diamond geezer

 Wednesday, September 23, 2020

Today it's six months since the Prime Minister addressed the nation and ordered us to lockdown, and the toilet roll ran out and the economy collapsed and everything was cancelled and thousands of people got sick and died and we didn't see one another for weeks and months, maybe still haven't.

And last night he was broadcasting to the nation again, reversing some of the normality he'd chosen to unlock and warning us these restrictions might be in place for another six months, six months, crushing normality until next spring or even longer, who's to say, that is if normality ever comes back at all because our old lives might just be gone and this is how things are now, forever maintaining a distance from one another as the economy crashes beyond the point of no return and everything we ever built up is systematically destroyed by a mismanaged pandemic.

They urged us not to catch the virus and then caught it themselves, they told us to stay at home if we were ill and then drove across country regardless, they failed to plan ahead and left millions vulnerable, they appointed their mates, they misjudged the tipping point between freedom and common sense, they paid us to eat out and then told us off for mingling together, they urged us to go back to work and then urged us not to, they promised a world-beating system which failed to deliver, they dripfed us rules too complicated to follow, they blamed us when everything went wrong, they left us to burn.

The country's been going to hell in a handcart for some time now, society has somehow been divided into two opposing factions, entrenched positions well beyond the fault lines of normal politics, prejudices keenly whipped up by social media and a hysterical press, fellow citizens hurling insults and invective, each side hating the other with deep-seated intolerance, how dare they think that, breaking us apart at precisely the time we should have been working together, whatever happened to consensus, it's now one extreme or the other and woe betide if you dare to disagree.

And it's not just us here in the UK, other countries have found themselves engulfed by division, America in particular, what did they do to deserve the current incumbent of the White House, a man so self-obsessed that he lies by default, a dangerous ignoramus who should never have been allowed near high office in the first place, and yet he could easily be re-elected in a few weeks time because millions believe what they're told without question, and admittedly we've survived almost four years without him pressing the nuclear button, or worse, but that's no guarantee we'd survive another term.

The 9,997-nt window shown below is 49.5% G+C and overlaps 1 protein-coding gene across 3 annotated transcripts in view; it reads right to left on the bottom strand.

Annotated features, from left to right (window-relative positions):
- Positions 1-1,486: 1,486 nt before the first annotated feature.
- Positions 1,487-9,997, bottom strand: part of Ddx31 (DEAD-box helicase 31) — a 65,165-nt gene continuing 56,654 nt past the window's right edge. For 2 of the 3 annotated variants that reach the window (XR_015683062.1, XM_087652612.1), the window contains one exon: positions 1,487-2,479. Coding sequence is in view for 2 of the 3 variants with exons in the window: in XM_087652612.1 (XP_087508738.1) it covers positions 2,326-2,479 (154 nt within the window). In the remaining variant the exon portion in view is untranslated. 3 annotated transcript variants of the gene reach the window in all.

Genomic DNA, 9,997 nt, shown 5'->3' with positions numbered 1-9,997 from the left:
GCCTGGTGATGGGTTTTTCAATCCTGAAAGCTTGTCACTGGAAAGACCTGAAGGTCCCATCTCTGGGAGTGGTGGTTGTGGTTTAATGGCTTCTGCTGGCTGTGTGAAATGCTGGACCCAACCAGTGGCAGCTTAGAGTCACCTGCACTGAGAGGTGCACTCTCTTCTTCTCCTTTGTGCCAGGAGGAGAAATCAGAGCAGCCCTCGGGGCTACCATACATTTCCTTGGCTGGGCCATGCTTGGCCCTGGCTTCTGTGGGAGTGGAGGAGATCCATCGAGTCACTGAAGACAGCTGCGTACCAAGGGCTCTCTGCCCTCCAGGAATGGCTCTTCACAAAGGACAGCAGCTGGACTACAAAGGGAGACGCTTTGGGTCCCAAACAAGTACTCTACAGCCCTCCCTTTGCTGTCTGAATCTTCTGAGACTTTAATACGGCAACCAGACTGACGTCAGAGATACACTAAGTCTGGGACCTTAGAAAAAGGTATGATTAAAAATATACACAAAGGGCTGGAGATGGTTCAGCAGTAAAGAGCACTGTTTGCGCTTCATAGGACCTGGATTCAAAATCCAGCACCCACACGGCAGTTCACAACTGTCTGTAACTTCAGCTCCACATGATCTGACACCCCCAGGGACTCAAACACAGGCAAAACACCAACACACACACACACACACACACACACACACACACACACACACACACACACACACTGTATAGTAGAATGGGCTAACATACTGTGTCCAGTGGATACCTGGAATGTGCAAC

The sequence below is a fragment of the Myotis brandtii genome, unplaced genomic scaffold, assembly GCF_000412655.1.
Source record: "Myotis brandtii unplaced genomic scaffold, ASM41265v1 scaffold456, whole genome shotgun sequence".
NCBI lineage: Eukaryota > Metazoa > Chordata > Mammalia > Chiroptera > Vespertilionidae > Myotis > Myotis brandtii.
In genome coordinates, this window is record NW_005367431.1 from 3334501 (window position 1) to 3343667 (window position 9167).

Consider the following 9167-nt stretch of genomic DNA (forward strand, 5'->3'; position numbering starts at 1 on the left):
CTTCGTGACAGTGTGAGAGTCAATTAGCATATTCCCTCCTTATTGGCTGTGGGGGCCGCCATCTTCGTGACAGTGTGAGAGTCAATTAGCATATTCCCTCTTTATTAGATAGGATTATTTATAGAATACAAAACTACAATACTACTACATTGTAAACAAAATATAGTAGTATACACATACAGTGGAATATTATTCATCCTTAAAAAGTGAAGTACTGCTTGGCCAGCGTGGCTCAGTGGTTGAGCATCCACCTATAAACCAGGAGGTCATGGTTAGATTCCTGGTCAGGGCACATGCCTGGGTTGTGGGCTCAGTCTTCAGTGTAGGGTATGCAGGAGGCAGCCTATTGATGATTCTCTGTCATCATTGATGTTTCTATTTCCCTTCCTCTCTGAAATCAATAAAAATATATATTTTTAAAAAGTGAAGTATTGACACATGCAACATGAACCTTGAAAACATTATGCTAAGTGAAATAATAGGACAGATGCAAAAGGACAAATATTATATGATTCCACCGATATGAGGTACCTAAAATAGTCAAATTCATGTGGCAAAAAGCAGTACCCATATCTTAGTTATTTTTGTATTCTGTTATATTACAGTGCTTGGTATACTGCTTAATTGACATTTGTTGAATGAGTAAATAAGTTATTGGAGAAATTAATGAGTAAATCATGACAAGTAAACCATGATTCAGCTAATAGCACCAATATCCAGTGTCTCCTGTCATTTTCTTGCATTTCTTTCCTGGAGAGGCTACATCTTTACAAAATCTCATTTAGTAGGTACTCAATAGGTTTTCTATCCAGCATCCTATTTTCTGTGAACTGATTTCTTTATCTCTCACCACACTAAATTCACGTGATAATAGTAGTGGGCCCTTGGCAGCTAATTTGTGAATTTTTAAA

Meanwhile Brexit is still ticking away, not the endless agonising debate that's now behind us but the awkward truth of what happens next if at the end of this year a deal fails to materialise, like that hasn't been the underlying plan all along, unless it's all a grim game of poker and our side is holding out against sanity until the last gasp, but the Irish border question remains logically unsolvable, an entirely undeliverable pipedream, so best expect paperwork meltdown, queues at the border and gaps on the shelves one week after we've all failed to meet up for Christmas.

How did we end up with a government like this at a time like this? Boris's election strategy last year flushed out the moderate MPs and appointed only lickspittle disciples, ideal for voting through the necessary agenda but hardly a pool of talent, from which has been selected an inexperienced cabinet dealing with problems the like of which nobody has ever seen before, for which the country will pay the price for a generation, and all the while forwarding a radical deregulation agenda, because what better time to tear apart our national institutions than under cover of a global disaster.

The economy was always too finely poised, the rules of competition forcing companies to function on the narrowest of margins, hard enough to make profitable in the best of times, nigh impossible in a year of unprecedented disruption, and if you had the bad luck to be in a business targetted by social distancing doubly so, some jobs simply won't be coming back, so when furlough tips over into redundancy millions of workers' livelihoods are doomed, it's a benefits lottery on a grand scale, and while it's possible to continue to throw away billions to keep the wolf from the door the country'll be indebted for years, if not the rest of your life, if not forever.

Our fellow citizens have become intransigent and bitter, getting furious about things they'd never previously been angered by, jumping to conclusions based on incorrect assumptions, twisting words to ridicule opinions never intended, cancelling others on limited evidence, emboldened by support from people as irrationally furious as themselves, screaming into the void and poisoning public debate, because this is how we live now, in an echo chamber of hysterical fury, overlooking consensus, seeing only the bad, raising hackles rather than listening to reasoned arguments, forever ignoring the fact we might be wrong, and history warns us where all this ends up.